and multi-layer Multi-layer Multi-layer Yes SMA 1000. Although there are several ways to alter the temperature field in a structure. Often. radiation. On 3. shape memory polymers (SMPs) [85.0 Thermoresponsive polymer 0.0 Multi-layer Multi-layer Yes (once) Yes Yes Multi-layer Yes Multi-layer Yes Single layer SMA Thermoresponsive polymer Polymer-metal bilayer 25..0 Flexural Yes SMP 1000. have been demonstrated to be a suitable active material for self-folding (e. 112] [113] [114] [115] [116–118] [119] [101. Struct. thermally-induced self-folding has been achieved mostly by the usage of SMAs and SMPs.0 1000. examples of previously demonstrated systems are presented in the subsequent section.0 Multi-layer and single layer Other Other Extensional Flexural Extensional.0 Not available (in the order of 1000.0 500. tables 2 through 6 summarize the characteristics of the largest classes of self-folding systems considered.0 2000.g. 100].0 Flexural and multilayer Other Yes SMP 500. Active self-folding structures Here we describe existing examples of self-folding structures classified according to the physical field that induces the 8 . 111] [28. 23 (2014) 094001 E A Peraza-Hernandez et al Table 2. The goal is to provide researchers and practitioners with a systematic view of the state-of-the-art in this important and evolving area. chemical. 103] [104–107] [60.0) 5. by adding thermal insulators to maintain a large temperature zone concentrated in certain regions of the self-folding system). the influence of structural components such as connectors and sensors on the folding performance is neglected). At the macro-scale.0 100. 130] [131–133] folds.g. 92]. 109] [110. Fold concept Reversible Material system Characteristic thickness [μm] Flexural Yes SMA 500. material system.0 Yes SMP 500. fold concept.0 Yes Yes Yes Yes Yes SMA SMA SMA SMA SMA 50. and current or potential application.g. 3. characteristic sheet thickness. etc. 127] [128] [129. convection. Examples of each type are characterized in terms of their inducing field. and magnetic field-induced self-folding structures are presented. For instance. the diffusive nature of heat represents a design challenge requiring the consideration of methods for controlling the spatial distribution of temperature over time (e. actuation stress limitations may be reduced by the usage of compliant mechanisms [93–98]. flexural. which are shown in figures 6 and 7 as having the lowest actuation stress compared to the other common active materials.0 Multi-layer Yes SMA and SMP 1000. materials.Smart Mater. Thermal.1. Joule heating. 120–122] [123] [124] [125] [126. The assessments in table 1 were made using analytical models and they serve as a quantitative first order assessment of how different materials will perform in self-folding systems under certain idealizations (e. 108.5 Application Potential multi-purpose morphing structures Potential multi-purpose morphing structures Stent Robotics fabrication Robotics Robotics Flexible mobile devices Flexible mobile devices Decorative paper structures Potential multi-purpose morphing structures Potential multi-purpose morphing structures Novel fabrication methods Potential multi-purpose morphing structure Potential multi-purpose morphing structure Microgripper Potential multi-purpose morphing structures Capture/release small scale devices Capture/release small scale devices Reference [102. [101]).0 Yes Yes SMA SMA 100. Examples of thermally-activated self-folding structures. To provide with further information regarding the full system integration and capabilities of active materials within self-folding structures. though they may do so at much higher frequencies [91. Thermally-activated self-folding The design space for thermally induced self-folding systems is large in terms of the methods available for localized supply of heat which include conduction. reversibility of the folds. electrical.0 SMP 250.. optical.0 1000. 99..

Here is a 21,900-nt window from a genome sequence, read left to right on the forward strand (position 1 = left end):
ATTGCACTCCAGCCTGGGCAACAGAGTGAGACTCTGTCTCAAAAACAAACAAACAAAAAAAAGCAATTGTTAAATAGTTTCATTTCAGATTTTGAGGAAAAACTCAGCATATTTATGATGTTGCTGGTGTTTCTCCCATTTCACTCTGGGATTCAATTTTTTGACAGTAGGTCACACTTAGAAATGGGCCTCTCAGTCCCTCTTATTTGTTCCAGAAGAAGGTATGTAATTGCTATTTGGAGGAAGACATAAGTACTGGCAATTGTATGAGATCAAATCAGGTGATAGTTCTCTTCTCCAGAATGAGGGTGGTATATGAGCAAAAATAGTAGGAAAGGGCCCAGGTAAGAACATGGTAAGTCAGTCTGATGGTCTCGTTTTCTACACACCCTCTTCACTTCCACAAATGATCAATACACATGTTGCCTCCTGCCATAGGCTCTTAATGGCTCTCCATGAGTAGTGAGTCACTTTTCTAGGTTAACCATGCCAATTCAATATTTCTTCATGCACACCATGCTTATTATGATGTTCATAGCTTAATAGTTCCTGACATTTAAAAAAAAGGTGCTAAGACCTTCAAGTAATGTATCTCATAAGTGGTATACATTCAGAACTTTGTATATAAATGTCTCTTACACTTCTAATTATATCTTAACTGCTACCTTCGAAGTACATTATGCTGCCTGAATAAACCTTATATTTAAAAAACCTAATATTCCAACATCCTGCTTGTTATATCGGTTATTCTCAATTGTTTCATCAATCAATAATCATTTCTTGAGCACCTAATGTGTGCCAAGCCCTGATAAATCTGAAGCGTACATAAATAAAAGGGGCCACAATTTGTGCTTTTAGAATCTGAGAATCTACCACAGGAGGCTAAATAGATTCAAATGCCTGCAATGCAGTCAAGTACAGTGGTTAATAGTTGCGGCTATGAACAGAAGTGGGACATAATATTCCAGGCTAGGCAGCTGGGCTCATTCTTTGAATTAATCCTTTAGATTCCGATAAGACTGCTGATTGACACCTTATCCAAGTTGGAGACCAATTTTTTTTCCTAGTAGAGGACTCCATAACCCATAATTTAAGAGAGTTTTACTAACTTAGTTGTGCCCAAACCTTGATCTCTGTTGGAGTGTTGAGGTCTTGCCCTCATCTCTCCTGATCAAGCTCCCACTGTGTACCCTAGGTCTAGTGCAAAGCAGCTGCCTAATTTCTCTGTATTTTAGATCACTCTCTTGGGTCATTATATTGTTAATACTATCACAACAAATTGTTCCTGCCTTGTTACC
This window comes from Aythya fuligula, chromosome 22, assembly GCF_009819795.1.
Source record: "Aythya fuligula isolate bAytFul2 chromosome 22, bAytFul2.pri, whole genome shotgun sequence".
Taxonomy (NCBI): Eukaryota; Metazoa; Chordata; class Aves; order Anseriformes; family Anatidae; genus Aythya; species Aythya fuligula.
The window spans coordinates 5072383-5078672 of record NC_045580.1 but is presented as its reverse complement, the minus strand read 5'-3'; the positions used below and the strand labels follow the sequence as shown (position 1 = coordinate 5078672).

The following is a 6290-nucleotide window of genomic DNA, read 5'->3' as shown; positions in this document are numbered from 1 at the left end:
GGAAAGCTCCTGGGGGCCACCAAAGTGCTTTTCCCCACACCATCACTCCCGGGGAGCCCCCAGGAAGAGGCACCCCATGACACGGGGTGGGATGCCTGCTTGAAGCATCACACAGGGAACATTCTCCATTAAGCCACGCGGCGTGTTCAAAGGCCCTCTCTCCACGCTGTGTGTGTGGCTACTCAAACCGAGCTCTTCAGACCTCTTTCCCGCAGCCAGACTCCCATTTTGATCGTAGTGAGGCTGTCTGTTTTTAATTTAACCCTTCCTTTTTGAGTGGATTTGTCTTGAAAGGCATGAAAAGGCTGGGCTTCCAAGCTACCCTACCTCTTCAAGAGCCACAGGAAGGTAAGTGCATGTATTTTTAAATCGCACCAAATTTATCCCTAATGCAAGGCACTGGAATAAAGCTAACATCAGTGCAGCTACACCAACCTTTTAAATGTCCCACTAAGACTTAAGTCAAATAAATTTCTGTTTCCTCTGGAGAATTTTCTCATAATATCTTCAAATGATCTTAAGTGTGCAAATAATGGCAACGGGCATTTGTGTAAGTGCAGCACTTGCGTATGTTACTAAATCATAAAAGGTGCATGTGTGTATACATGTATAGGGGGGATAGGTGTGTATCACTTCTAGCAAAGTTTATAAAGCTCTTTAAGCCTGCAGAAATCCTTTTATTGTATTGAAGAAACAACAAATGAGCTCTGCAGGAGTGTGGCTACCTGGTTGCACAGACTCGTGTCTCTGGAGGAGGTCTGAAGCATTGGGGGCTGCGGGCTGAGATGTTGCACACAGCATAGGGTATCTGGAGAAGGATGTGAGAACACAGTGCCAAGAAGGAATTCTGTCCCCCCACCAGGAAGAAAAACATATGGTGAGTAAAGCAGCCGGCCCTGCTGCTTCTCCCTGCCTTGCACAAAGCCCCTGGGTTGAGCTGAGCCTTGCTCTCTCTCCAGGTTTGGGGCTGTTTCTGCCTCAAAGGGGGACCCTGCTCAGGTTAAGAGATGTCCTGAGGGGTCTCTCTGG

Thermally-induced self-folding structures: (a) sheet with SMA hinges. (b) Massively foldable SMA-based laminate including worm and rolling locomotion examples and self-folded cube simulations [139] and experimental demonstrations of the sheet folding towards a ‘bowl shape’ and an ‘S-shape’ [135]. 9 . 23 (2014) 094001 E A Peraza-Hernandez et al Figure 8. Struct.Smart Mater. A flat sheet maneuvers to fold towards an airplane shape [102] (reproduced by permission of the Proceedings of the National Academy of Science of the United States of America. PNAS). (c) SMP-based self-folding structures morphed under uniform heating [121].